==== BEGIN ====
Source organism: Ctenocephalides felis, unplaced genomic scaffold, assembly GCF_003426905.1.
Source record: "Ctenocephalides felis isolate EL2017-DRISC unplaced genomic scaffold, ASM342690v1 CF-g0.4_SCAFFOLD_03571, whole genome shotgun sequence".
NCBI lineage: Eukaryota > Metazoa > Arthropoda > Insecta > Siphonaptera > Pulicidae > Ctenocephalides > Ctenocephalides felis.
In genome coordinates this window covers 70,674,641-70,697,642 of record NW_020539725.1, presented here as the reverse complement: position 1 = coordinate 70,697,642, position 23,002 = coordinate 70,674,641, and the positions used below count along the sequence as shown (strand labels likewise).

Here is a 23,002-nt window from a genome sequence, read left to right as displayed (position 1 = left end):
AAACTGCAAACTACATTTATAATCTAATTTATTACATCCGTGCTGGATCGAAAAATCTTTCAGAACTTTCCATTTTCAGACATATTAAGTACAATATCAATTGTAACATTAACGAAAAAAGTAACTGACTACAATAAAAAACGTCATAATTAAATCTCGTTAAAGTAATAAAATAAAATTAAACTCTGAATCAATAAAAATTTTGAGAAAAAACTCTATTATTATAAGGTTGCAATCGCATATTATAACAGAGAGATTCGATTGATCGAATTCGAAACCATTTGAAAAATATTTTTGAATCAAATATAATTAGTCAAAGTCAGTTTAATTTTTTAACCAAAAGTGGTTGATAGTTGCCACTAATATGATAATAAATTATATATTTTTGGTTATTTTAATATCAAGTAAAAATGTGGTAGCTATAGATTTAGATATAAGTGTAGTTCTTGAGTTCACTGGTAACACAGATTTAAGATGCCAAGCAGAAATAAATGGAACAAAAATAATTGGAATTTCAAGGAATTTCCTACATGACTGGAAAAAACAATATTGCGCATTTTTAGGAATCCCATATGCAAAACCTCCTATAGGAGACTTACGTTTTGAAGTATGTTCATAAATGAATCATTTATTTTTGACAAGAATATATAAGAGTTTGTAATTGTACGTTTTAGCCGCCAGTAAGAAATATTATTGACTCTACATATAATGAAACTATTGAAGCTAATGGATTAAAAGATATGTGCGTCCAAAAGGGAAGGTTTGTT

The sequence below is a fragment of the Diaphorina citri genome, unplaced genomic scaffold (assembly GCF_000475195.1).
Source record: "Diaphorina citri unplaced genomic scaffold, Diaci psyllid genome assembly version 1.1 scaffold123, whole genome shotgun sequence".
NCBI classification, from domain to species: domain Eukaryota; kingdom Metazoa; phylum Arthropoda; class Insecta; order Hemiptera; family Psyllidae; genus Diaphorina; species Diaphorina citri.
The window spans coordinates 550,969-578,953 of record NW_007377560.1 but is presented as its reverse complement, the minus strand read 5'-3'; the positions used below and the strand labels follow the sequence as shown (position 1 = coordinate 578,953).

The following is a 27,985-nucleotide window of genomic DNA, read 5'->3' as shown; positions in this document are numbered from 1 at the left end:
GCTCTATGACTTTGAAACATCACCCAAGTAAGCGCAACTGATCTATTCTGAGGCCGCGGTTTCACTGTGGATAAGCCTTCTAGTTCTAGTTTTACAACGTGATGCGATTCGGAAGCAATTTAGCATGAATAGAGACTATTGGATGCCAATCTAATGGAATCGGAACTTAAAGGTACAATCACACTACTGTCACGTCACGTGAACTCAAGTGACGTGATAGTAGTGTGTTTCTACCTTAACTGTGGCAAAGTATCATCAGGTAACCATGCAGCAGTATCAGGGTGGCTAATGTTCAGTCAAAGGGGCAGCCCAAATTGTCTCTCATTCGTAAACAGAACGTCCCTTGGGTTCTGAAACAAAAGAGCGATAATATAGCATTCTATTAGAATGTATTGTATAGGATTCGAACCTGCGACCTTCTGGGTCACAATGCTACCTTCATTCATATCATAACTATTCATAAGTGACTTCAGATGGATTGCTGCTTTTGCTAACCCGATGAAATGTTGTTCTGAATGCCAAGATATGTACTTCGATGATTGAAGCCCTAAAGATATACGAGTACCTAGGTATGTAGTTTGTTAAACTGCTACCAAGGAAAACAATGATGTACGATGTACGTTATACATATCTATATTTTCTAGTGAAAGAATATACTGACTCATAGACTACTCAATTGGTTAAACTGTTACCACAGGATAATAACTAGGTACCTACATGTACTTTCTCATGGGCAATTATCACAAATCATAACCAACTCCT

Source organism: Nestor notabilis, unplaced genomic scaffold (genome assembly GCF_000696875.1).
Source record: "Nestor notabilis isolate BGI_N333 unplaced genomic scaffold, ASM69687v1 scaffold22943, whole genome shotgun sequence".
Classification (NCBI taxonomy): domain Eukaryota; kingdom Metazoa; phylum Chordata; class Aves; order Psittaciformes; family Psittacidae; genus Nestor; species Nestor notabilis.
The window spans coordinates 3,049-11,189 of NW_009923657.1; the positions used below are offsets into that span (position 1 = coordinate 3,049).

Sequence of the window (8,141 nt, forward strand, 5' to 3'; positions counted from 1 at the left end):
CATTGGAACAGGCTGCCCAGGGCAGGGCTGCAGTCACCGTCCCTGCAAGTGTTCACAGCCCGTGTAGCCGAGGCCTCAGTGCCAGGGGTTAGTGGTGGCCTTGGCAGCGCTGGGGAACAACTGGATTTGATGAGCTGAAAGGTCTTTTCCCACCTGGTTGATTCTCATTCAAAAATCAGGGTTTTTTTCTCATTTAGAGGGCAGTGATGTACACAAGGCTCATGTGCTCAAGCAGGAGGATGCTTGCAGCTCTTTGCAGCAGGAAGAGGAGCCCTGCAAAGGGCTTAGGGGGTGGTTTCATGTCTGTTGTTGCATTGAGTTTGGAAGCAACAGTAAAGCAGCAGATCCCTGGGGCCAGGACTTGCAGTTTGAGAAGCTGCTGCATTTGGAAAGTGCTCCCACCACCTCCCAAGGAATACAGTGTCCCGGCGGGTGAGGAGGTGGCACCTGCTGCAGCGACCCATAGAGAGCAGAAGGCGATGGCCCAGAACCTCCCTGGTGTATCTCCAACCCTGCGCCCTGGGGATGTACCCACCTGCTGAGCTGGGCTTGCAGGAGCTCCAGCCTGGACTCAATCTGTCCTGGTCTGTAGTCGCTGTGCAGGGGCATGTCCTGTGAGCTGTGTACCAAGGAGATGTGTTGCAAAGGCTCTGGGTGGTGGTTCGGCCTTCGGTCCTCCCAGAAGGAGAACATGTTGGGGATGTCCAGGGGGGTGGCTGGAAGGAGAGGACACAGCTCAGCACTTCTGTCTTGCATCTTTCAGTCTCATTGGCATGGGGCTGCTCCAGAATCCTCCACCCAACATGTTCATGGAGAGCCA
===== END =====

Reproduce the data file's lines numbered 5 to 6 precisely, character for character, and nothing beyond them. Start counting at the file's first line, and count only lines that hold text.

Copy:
Here is a 23,002-nt window from a genome sequence, read left to right as displayed (position 1 = left end):
AAACTGCAAACTACATTTATAATCTAATTTATTACATCCGTGCTGGATCGAAAAATCTTTCAGAACTTTCCATTTTCAGACATATTAAGTACAATATCAATTGTAACATTAACGAAAAAAGTAACTGACTACAATAAAAAACGTCATAATTAAATCTCGTTAAAGTAATAAAATAAAATTAAACTCTGAATCAATAAAAATTTTGAGAAAAAACTCTATTATTATAAGGTTGCAATCGCATATTATAACAGAGAGATTCGATTGATCGAATTCGAAACCATTTGAAAAATATTTTTGAATCAAATATAATTAGTCAAAGTCAGTTTAATTTTTTAACCAAAAGTGGTTGATAGTTGCCACTAATATGATAATAAATTATATATTTTTGGTTATTTTAATATCAAGTAAAAATGTGGTAGCTATAGATTTAGATATAAGTGTAGTTCTTGAGTTCACTGGTAACACAGATTTAAGATGCCAAGCAGAAATAAATGGAACAAAAATAATTGGAATTTCAAGGAATTTCCTACATGACTGGAAAAAACAATATTGCGCATTTTTAGGAATCCCATATGCAAAACCTCCTATAGGAGACTTACGTTTTGAAGTATGTTCATAAATGAATCATTTATTTTTGACAAGAATATATAAGAGTTTGTAATTGTACGTTTTAGCCGCCAGTAAGAAATATTATTGACTCTACATATAATGAAACTATTGAAGCTAATGGATTAAAAGATATGTGCGTCCAAAAGGGAAGGTTTGTT